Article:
Would American's vote in a general as president? Or do we prefer generals run the military and draft-dodgers run the country? Are we becoming more like Israelis, and if so, is that necessarily a bad thing?
    posted by kickingtheground at 3:24 PM on April 22, 2003


    Where's Wesley Clark?

    Draft Clark.
    posted by homunculus at 3:35 PM on April 22, 2003


    Mr. Edwards was open to attack ... for his lack of experience in government.

    Duhbya's previous experience in government:
    1. Texas Air National Guard (1/2 time; 1/2 time AWOL)
    2. Putting people to death as TX gov
    3. Visiting daddy in the White House
    posted by NorthernLite at 3:41 PM on April 22, 2003


    i'm hoping for an Edwards/Dean ticket, and I'll be protesting this ghoulish Republican convention come Sept.04...this is especially stupid of the republicans (unless, of course, they can find, kill, and parade osama's head on a pike around ground zero)
    posted by amberglow at 4:34 PM on April 22, 2003


    I'm inclined to agree with kickingtheground that Wesley Clark strikes me as being a good choice for the Democrats, if he decides to run. He's quickly shaping up to be the Democratic version of Colin Powell. A Dean-Clark ticket, which is unfortunately pure fantasy, might be the Dem's best chance.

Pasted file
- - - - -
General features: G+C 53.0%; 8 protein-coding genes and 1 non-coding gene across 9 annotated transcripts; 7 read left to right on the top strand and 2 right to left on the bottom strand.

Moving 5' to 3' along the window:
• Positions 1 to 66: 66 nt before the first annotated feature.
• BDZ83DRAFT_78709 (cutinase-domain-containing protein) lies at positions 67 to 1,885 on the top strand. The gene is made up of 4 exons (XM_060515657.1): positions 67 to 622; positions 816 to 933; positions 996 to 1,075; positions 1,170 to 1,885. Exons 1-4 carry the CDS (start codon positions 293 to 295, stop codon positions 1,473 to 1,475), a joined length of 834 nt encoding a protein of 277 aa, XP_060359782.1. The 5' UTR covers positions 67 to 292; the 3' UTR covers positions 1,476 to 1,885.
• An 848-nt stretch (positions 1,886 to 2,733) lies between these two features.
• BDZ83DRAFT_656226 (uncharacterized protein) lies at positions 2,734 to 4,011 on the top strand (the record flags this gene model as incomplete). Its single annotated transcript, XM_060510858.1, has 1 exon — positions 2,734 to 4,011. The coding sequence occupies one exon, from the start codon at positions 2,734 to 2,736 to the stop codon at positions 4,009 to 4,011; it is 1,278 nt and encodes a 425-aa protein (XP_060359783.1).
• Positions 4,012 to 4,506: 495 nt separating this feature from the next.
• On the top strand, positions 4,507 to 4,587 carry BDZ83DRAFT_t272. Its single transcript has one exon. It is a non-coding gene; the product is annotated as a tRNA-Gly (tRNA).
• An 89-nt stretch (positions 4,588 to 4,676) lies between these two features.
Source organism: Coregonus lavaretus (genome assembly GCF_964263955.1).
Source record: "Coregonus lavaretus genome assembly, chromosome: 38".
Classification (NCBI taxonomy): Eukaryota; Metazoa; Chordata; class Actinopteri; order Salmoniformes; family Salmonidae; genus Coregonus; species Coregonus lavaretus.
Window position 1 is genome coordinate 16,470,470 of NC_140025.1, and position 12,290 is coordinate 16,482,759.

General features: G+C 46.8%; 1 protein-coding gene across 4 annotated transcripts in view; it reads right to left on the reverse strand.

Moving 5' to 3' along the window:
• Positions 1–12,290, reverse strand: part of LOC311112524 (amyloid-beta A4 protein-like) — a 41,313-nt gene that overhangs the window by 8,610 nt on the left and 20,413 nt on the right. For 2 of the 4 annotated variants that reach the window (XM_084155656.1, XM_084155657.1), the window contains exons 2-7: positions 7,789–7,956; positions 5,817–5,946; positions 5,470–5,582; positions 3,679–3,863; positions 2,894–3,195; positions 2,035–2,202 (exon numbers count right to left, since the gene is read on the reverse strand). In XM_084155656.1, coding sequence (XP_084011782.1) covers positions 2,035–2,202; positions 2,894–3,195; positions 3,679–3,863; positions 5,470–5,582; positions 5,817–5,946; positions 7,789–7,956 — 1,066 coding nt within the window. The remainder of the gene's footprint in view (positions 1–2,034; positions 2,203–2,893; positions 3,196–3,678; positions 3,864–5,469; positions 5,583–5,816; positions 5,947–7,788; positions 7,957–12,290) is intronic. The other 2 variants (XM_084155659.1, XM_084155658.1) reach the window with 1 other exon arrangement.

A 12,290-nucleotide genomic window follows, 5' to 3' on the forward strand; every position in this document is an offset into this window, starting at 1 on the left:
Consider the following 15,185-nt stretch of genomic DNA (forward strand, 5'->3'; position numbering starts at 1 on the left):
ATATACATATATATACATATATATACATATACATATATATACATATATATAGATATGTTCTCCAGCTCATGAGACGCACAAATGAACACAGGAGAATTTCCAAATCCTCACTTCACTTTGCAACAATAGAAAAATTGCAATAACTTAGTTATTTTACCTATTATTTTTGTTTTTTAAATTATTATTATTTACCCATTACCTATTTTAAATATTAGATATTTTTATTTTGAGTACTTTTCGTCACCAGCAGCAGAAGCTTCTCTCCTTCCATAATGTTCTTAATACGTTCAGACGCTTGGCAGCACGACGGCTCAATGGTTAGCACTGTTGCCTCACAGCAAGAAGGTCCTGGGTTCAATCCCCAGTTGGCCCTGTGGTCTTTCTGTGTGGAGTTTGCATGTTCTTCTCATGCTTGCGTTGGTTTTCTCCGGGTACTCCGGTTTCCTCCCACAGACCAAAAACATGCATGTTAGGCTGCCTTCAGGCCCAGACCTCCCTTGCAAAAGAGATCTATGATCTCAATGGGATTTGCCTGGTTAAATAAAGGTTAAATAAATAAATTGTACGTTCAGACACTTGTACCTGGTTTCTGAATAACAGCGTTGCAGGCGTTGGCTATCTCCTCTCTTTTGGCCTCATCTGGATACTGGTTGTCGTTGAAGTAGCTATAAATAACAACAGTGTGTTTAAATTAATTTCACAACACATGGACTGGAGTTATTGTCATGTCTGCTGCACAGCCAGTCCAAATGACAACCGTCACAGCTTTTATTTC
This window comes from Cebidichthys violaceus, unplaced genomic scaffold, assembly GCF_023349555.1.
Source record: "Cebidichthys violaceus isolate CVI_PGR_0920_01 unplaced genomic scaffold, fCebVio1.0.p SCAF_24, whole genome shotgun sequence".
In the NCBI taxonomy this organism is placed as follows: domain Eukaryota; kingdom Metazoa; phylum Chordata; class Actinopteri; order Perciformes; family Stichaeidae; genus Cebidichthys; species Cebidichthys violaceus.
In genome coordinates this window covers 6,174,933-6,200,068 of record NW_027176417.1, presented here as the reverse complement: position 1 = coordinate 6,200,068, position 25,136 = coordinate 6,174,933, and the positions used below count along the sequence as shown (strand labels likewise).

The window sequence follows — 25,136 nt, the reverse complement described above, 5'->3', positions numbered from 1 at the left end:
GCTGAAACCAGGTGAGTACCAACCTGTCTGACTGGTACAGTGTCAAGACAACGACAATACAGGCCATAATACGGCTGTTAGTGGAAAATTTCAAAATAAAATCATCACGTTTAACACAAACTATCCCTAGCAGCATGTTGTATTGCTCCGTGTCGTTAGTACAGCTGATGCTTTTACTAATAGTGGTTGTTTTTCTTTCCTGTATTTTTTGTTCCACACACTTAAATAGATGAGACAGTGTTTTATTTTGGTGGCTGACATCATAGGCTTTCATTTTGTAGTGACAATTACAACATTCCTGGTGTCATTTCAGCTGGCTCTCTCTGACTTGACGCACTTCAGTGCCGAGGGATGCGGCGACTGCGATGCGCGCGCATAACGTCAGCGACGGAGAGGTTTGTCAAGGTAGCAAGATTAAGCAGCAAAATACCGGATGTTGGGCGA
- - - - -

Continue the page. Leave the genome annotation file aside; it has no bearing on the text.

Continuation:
What I'd find absolutely fascinating would be a Bush-Rice ticket for '04. Cheney's made some noises that he's not going to run for VP again for health reasons, and Rice would at least keep things interesting.

    So yeah, Dean-Clark vs. Bush-Rice is my hope.
    posted by Pseudoephedrine at 4:43 PM on April 22, 2003


    Would American's vote in a general as president?

    Heard of Eisenhower?

    A key issue in all this is that Americans don't vote. Perhaps there would be no chance of a Florida repeat if we had compulsory voting, like Australia. Naaah, the Republlicans would never allow that...
    posted by isobars at 4:44 PM on April 22, 2003


    Naaah, the Republicans would never allow that...

    Who are the Republicans? Bush or the folks in you community?
    posted by thomcatspike at 4:55 PM on April 22, 2003


    As an Australian, I've got to agree with isobars - compulsory voting does seem to work well (although it would be ideal if coupled with a "none of the above" option on the ballot paper). It does tend to drive the vote away from extremists, for a start, and encourages all citizens, not just politically active citizens, to have a say. The result tends towards moderation.